Grant (NYC): Is DeJong's future role likely to be as a starter or reliever?
Bill Mitchell: Chase DeJong is the right-handed arm that the Mariners acquired from the Dodgers for Drew Jackson and Aneurys Zabala. He’s more of a spot starter / long reliever type, a finesse pitcher with average stuff. He needs to get better extension than he had in 2017 for his average fastball to play up.
J.P. (Springfield, IL): Where would Neidert, Vieira and Banuelos have ranked, had they remained?
Bill Mitchell: Nick Neidert was slotted in at #2 in the org before being included in the trade for Dee Gordon. Thyago Vieira was considered for the top ten before he went to the White Sox. Catcher David Banuelos, a 2017 draft pick from Long Beach State, would have been in the high teens.
Ken (St. Louis, MO): How confident are you Kyle Lewis can get back to 100% before April, and that he'll be assigned to full season ball?
Bill Mitchell: That’s not a question that I can answer, other than I know how hard Lewis and the Mariners medical staff are working to get the knee strong again. He’ll be in full season ball this year, probably in Double-A.
Taylor (Atlanta): Thanks be to Jerry DiPoto for sending us Luiz Gohara - we greatly appreciate it. Where would you have ranked him here?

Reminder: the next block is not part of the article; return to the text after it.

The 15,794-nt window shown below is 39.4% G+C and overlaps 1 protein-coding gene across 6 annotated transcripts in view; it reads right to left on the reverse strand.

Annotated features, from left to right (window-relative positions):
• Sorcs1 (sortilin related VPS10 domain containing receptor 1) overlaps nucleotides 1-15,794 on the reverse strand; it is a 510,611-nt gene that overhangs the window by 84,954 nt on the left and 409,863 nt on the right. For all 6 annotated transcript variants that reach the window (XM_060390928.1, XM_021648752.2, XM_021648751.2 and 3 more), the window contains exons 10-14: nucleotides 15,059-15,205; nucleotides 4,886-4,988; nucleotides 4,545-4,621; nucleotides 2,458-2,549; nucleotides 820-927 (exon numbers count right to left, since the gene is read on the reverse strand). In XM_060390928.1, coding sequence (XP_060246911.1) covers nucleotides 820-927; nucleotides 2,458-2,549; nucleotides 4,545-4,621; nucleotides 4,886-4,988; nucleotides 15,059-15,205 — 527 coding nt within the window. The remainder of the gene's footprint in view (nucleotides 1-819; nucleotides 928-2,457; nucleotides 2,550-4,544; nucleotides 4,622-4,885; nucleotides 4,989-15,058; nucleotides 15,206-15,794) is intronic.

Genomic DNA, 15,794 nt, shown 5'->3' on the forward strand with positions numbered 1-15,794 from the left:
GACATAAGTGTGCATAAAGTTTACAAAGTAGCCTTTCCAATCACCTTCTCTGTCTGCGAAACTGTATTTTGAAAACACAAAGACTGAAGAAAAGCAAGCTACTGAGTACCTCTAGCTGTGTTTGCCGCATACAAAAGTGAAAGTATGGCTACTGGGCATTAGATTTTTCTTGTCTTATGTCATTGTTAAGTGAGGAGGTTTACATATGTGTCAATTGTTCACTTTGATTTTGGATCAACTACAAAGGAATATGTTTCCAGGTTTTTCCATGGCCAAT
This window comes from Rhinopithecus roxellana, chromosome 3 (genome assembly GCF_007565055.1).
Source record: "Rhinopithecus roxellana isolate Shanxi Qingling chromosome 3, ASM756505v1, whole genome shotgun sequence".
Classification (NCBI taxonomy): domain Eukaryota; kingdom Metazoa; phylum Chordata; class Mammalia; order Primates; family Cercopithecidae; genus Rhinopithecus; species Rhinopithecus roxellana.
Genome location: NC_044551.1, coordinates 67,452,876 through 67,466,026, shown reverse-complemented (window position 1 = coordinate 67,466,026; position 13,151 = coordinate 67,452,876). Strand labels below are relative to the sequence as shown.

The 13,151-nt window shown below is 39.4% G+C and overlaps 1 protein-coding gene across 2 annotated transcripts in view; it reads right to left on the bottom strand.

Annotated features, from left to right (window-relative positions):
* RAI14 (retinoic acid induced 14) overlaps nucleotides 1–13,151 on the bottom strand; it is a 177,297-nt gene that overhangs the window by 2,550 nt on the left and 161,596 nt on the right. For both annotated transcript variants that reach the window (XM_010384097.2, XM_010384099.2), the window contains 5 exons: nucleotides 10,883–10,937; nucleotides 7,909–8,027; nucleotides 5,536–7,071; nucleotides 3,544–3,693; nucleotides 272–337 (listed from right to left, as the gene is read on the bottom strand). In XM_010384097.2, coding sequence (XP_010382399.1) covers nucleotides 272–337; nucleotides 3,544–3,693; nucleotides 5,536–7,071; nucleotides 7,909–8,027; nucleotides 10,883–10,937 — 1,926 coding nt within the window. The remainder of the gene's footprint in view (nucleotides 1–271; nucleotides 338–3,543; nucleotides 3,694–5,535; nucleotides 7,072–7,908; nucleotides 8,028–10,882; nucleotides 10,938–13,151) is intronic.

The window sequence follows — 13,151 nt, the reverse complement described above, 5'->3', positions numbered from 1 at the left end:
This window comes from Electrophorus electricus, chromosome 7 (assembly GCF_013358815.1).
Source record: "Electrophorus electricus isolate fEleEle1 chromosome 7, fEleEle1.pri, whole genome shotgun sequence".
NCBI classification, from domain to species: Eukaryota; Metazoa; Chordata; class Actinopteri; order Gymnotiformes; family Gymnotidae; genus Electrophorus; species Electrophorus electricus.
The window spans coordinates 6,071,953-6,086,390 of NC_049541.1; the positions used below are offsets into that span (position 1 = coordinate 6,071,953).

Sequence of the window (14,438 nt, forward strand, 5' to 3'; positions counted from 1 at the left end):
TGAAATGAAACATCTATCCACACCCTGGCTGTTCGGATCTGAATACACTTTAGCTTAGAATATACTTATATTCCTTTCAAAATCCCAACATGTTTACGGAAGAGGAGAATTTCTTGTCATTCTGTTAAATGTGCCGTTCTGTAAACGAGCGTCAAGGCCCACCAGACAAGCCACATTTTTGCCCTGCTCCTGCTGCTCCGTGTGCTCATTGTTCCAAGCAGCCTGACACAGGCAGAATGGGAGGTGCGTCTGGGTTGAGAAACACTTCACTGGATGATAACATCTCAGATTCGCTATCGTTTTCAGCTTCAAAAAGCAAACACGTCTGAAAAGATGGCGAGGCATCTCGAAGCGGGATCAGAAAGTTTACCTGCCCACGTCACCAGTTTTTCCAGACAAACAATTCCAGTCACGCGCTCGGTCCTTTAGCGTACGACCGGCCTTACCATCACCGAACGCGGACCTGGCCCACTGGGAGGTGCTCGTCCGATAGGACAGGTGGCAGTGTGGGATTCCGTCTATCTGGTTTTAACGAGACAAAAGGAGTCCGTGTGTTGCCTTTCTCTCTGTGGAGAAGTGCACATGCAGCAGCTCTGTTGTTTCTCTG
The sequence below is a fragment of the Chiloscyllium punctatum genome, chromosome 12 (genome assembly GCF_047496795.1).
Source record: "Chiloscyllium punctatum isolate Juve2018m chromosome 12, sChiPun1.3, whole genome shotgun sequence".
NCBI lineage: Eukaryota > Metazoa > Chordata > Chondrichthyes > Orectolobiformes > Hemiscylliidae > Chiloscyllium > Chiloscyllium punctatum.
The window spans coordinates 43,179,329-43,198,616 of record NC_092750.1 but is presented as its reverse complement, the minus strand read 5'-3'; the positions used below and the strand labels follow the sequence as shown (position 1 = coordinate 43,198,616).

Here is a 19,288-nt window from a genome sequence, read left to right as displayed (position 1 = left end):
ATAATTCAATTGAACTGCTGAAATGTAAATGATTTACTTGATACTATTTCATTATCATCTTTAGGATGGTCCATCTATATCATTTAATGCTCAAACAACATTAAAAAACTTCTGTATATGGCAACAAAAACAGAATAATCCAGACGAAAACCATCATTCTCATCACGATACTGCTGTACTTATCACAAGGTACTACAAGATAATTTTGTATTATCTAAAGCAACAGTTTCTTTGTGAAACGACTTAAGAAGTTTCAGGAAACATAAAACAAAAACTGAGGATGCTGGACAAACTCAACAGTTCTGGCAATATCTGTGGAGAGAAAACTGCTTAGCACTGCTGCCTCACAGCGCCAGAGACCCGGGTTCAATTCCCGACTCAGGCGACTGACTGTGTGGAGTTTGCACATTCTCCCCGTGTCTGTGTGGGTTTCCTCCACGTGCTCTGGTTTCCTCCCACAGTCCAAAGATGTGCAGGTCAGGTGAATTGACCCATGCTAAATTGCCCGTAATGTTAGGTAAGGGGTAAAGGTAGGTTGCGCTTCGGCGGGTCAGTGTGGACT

Bill Mitchell: Gohara would be #2 in the organization for me, although a case could be made for him to be the top prospect.
Oscar the Grouch (Sesame Street): In your honest opinion, will these dozens of trades by DiPoto lead to a WS championship anytime soon?
Bill Mitchell: Most of the trades made in the last two years have been for support pieces. The Mariners are in the same division as the current world champs who continue to use their farm system to acquire front-end talent (i.e. Verlander, Cole). Any near-future championship runs for the Mariners will need to be on the back of good seasons from their veteran regulars.
Zac (New York): Given his athleticism, does White have the power to stick at 1B or do you see a move to the outfield?